Chocolate Hills forever
These impressive mounds on the ground may look like Hersey’s Kisses, however unfortunately they’re not edible. The Chocolate Hills is a naturally occurring phenomenon of nearly 2,000 grass-covered limestone hills nestled in the Filipino region of Bohol, which range from 30 to 50 metres high within an area of around 50 square kilometres. Locals are so proud of their hilly attraction; they even feature on the provincial flag. The Bohol people are practical and, since they can't actually eat the Chocolate Hills, the space in between the hills is used for rice crops.
The Chocolate Hills are vibrant green for most of the year, but during the dry season, the grass dries up and they turn a chocolaty shade of brown. One of the Philippines’ most popular tourist attractions, there are several different legends around the origins of the hills and like any good myth, most of them involve giants.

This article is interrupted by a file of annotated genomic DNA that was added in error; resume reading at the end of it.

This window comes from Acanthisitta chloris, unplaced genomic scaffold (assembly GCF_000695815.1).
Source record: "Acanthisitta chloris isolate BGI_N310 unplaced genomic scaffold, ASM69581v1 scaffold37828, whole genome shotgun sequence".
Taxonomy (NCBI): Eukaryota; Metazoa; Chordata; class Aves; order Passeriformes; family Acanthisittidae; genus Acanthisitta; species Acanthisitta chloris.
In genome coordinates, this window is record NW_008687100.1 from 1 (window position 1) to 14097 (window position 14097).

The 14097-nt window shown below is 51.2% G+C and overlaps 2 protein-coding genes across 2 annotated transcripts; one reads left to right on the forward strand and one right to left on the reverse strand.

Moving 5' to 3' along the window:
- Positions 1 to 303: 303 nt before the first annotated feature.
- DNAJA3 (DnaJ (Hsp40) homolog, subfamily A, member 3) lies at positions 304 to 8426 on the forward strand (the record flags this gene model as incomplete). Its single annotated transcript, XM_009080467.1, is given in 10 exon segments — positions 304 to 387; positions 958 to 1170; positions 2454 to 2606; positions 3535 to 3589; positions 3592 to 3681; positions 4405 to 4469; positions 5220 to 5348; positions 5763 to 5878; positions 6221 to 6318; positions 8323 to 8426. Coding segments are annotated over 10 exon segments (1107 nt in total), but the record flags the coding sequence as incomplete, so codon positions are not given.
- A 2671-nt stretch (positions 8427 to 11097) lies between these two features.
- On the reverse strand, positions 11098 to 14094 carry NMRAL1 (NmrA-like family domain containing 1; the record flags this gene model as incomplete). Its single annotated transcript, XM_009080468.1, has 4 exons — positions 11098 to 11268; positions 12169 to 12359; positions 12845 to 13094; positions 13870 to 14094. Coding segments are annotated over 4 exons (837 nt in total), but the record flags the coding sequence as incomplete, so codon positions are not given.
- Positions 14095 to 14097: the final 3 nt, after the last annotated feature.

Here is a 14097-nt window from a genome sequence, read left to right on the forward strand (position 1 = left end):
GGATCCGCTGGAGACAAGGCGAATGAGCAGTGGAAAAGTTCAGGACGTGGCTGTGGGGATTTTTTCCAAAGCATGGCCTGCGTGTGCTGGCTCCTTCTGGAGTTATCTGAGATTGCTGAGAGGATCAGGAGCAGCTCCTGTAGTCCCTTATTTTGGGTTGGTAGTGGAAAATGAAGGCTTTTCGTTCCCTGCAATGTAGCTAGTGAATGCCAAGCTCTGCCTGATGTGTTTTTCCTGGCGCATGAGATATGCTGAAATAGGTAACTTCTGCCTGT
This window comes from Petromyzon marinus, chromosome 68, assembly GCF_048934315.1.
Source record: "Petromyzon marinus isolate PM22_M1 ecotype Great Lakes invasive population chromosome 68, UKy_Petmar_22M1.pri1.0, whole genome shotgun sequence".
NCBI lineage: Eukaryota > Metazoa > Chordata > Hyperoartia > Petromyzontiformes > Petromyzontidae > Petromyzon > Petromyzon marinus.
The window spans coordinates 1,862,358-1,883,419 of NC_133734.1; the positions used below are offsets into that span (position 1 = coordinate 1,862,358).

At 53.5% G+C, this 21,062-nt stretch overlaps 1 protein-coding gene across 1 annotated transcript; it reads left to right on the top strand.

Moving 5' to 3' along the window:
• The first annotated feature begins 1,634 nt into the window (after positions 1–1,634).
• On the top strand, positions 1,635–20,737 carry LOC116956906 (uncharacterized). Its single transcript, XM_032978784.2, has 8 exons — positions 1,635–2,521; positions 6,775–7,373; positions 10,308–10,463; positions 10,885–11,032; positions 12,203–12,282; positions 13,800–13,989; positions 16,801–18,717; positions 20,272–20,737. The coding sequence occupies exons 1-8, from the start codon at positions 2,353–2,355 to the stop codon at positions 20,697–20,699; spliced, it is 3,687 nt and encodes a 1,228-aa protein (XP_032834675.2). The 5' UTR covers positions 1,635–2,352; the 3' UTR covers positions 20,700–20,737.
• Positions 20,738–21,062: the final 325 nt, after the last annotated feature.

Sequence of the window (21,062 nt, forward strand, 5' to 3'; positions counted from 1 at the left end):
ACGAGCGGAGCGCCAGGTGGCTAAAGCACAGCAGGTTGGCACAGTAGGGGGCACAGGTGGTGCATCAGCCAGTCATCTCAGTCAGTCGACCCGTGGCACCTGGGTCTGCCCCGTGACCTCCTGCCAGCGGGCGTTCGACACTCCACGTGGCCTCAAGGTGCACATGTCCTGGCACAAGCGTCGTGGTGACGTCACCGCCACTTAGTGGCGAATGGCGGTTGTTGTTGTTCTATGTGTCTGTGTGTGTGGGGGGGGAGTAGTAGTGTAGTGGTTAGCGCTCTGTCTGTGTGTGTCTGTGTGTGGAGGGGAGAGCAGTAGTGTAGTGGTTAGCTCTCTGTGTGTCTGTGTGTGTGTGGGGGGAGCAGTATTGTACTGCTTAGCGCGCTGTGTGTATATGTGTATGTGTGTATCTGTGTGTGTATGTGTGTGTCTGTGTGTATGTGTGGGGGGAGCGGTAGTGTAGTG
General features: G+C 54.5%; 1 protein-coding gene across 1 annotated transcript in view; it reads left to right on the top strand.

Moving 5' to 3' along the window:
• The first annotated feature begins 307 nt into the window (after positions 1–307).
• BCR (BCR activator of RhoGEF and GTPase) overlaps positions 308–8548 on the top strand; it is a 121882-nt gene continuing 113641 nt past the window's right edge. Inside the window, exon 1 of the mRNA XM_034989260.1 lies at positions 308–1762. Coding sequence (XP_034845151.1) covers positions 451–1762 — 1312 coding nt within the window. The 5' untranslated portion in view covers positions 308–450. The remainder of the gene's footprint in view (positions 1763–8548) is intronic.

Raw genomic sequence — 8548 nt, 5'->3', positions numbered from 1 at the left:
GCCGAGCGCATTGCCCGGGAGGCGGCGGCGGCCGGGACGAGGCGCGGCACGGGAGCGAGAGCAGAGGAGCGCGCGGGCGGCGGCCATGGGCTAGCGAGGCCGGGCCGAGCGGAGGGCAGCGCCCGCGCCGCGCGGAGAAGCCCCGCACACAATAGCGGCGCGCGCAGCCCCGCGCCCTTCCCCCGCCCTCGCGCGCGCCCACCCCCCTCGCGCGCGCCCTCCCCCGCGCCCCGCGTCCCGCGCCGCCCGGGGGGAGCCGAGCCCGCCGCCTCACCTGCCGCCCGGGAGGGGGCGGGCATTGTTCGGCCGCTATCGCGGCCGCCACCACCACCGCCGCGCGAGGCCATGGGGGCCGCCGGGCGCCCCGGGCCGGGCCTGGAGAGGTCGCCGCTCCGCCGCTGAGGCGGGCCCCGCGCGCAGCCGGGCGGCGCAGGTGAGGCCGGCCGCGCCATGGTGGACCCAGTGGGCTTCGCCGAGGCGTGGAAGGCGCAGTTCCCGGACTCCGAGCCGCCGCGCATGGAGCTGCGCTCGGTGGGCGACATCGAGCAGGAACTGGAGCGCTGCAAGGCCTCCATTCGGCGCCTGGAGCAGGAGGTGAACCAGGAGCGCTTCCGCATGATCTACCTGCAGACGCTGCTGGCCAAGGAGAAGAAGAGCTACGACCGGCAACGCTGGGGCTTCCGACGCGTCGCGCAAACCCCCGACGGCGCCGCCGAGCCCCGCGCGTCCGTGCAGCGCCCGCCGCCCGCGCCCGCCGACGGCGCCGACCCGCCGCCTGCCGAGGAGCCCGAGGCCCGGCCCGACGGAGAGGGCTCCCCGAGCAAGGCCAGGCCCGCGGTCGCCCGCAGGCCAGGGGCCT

As the story goes, two giants were violently throwing rocks and boulders at each other. Soon they became tired, and while catching their breath they became friends – stomping off hand in hand into the sunset forgetting to clean up after themselves. Then there’s another tale about the giant who fell in love with a mortal, who died. The devastated giant wept and as heavy tears fell from his eyes, they hardened into globs on the land – a.k.a. the Chocolate Hills.
While myths run rampant, no one really knows how or when the hills were formed but the rumour that it was manmade, as they are too perfect to be real, was swiftly stomped out. The most commonly accepted theory is that the hilly formations are the weathered deposits of a type of marine limestone on top of a solid layer of clay.